Astronauts make emergency landing after Soyuz rocket failure

U.S. astronaut Nick Hague right and Russian cosmonaut Alexey Ovchinin crew members of the mission to the International Space Station wave as they board the rocket prior to the launch of Soyuz-FG rocket at the Russian leased Baikonur cosmodrome Kazakhs

ISS: Space rocket declares emergency after launch – astronauts parachute out | Daily Star

With the failure of this launch, there are far-reaching consequences for the world's human space programs, and for those astronauts and cosmonauts now on board the International Space Station.

In this photo provided by Russian Defense Ministry Press Service, the rescue team gather next to the Soyuz MS-10 space capsule after it made an emergency landing in a field 280 miles northeast of Baikonur, Kazakhstan, Oct. 11, 2018.

Malfunctions causing ballistic re-entry have occurred a number of times with Russia's series of Soyuz rockets - although this is the most severe in decades. "Teams are working with our Russian partners to obtain more information about the issue with the booster from today's launch", the U.S. agency said. The mission would have been Hague's first space flight. The agency is waiting for both Boeing and SpaceX to deliver home-grown spacecraft so it no longer has to rely on Russian Federation to send supplies and crew to the ISS.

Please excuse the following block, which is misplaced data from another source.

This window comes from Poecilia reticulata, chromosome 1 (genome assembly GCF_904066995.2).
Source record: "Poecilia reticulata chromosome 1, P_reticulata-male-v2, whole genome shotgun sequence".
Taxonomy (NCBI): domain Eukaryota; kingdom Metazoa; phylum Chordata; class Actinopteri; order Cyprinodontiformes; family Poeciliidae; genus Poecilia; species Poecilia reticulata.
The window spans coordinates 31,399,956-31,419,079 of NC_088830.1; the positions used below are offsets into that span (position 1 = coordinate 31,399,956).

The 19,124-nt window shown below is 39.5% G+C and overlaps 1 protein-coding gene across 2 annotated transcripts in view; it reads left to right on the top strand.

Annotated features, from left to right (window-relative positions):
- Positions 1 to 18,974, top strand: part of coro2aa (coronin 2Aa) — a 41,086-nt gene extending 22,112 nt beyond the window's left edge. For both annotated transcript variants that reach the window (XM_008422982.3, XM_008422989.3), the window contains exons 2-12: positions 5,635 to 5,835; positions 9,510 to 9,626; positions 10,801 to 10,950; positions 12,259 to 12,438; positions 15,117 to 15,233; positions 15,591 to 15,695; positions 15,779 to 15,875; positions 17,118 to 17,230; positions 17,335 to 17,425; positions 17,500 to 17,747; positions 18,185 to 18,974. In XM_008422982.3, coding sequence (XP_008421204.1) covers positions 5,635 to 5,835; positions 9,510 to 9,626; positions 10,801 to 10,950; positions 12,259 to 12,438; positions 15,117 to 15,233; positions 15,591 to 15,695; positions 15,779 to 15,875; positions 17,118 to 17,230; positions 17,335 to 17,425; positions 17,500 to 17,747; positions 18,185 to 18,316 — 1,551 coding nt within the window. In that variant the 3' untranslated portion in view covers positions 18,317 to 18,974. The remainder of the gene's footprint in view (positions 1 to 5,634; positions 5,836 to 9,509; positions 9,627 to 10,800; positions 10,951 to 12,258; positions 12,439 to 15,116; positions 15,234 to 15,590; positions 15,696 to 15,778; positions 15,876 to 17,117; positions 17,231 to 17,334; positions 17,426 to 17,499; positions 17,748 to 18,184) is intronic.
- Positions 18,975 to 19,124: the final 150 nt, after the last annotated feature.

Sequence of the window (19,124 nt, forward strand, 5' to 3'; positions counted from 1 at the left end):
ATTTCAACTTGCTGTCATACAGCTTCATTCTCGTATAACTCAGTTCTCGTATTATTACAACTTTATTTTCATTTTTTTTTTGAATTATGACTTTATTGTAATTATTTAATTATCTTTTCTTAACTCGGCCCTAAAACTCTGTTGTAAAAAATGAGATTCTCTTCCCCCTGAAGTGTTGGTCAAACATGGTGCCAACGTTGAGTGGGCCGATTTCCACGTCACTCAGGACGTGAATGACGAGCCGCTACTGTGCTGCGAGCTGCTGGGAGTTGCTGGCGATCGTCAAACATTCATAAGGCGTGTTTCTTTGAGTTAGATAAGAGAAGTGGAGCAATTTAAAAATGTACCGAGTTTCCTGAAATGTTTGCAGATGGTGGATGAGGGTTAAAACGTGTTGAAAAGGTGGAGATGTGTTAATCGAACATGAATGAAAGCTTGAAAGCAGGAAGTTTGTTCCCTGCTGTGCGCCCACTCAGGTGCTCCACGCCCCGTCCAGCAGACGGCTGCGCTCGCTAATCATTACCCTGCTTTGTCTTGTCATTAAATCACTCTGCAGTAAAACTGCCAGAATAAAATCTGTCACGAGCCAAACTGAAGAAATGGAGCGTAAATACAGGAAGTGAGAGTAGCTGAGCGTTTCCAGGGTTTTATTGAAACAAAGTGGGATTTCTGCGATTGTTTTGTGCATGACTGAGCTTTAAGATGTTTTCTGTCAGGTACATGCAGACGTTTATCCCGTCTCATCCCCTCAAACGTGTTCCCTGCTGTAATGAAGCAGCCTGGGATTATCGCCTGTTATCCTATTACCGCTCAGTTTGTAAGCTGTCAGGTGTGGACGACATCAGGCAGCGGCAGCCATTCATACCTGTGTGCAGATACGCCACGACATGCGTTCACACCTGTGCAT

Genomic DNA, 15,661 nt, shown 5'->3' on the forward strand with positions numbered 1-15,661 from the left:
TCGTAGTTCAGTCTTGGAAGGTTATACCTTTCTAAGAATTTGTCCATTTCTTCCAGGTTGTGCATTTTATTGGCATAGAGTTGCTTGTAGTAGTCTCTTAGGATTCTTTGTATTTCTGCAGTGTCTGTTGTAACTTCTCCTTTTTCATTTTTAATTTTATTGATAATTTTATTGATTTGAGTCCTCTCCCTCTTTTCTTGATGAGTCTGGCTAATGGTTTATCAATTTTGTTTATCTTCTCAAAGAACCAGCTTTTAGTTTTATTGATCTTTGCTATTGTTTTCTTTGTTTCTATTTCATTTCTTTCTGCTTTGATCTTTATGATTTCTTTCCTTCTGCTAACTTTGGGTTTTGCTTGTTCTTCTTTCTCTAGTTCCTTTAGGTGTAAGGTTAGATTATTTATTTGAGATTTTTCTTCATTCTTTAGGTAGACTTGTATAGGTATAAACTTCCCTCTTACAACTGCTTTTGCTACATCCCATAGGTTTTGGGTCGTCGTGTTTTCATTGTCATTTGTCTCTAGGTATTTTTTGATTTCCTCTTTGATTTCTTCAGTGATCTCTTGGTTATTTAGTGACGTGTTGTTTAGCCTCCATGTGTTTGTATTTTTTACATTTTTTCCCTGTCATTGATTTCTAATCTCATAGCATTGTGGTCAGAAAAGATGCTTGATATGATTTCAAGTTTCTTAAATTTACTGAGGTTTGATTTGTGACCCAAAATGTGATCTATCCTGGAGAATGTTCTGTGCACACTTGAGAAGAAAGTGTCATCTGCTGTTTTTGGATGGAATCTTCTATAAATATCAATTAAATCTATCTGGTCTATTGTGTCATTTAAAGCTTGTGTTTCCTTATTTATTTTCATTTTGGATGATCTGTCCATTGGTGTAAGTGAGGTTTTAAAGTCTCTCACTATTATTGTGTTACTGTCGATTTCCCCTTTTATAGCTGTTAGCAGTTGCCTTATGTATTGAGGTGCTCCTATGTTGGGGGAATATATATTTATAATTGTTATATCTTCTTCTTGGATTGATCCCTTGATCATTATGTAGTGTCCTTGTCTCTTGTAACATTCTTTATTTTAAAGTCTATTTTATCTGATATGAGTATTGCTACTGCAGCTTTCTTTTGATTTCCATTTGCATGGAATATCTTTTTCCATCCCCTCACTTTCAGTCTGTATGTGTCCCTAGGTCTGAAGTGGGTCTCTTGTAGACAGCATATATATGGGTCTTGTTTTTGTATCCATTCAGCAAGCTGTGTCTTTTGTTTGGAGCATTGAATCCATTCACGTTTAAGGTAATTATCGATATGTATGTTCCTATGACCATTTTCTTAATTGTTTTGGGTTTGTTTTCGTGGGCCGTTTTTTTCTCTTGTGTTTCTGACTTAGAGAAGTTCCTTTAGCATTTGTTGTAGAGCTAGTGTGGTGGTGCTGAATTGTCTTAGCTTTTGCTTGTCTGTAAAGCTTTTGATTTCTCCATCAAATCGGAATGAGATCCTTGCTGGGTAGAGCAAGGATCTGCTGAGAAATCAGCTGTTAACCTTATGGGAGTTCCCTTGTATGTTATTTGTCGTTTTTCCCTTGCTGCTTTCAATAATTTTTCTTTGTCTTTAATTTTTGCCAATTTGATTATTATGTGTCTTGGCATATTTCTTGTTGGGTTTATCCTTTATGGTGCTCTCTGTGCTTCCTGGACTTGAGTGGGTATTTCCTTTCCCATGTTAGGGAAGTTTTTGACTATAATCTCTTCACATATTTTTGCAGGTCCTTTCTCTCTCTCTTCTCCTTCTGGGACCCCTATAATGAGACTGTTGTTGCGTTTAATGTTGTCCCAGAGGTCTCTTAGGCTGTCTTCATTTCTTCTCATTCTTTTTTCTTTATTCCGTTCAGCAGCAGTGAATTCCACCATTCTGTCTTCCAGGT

The American space agency said on Twitter that the crew were in good condition, after the capsule landed safely in Kazakhstan. NASA is working closely with Roscosmos to ensure the safe return of the crew.

A Russian cosmonaut and an American astronaut were recovered unharmed early Thursday after the Soyuz booster they were aboard on a launch to the International Space Station failed. Write to us in the Comments section, and visit our Facebook page.

NASA and Roscosmos officials say they are launching an investigation into exactly what went wrong with the rocket and why.

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That could mean another launch before mid-December, when the three-member crew of the space station was scheduled to end their six-month mission. "Utilization over the last [station] increment was slightly higher than expected", said former astronaut Susan Helms, a member of NASA's Aerospace Safety Advisory Panel, during a meeting of the independent safety group October 11 at NASA's Johnson Space Center.

Sergei Krikalyov, the head of Roscosmos' manned programs, said one of the rocket's four boosters failed to separate from the main stage.

The emergency landing could become one of the biggest payouts for Russian insurance firm Soglasie in decades if it turns out to be an insurance case, Soglasie was quoted as saying by Interfax news agency. But the Russian space agency also considered the possibility of sabotage. The hole caused a brief loss of air pressure before being fixed.

NASA officials now must decide how or whether to maintain a U.S. presence on the $100 billion orbital research laboratory as Roscosmos investigates the cause of the rocket's malfunction. That said, there's no way of knowing how long Soyuz will be grounded, and when humans can once again be launched into space.

"Teams have been in contact with the crew". For now, the two astronauts are safe as are NASA astronaut Serena Auñón-Chancellor, German astronaut Alexander Gerst and cosmonaut Sergey Prokopyev. Roscosmos chief, Dmitry Rogozin, didn't make things much easier after stating that the tiny hole may have been an act of deliberate sabotage.

Luckily, these crew members will not be stranded on the space station, as they will return to earth in the capsules they traveled to the station in.

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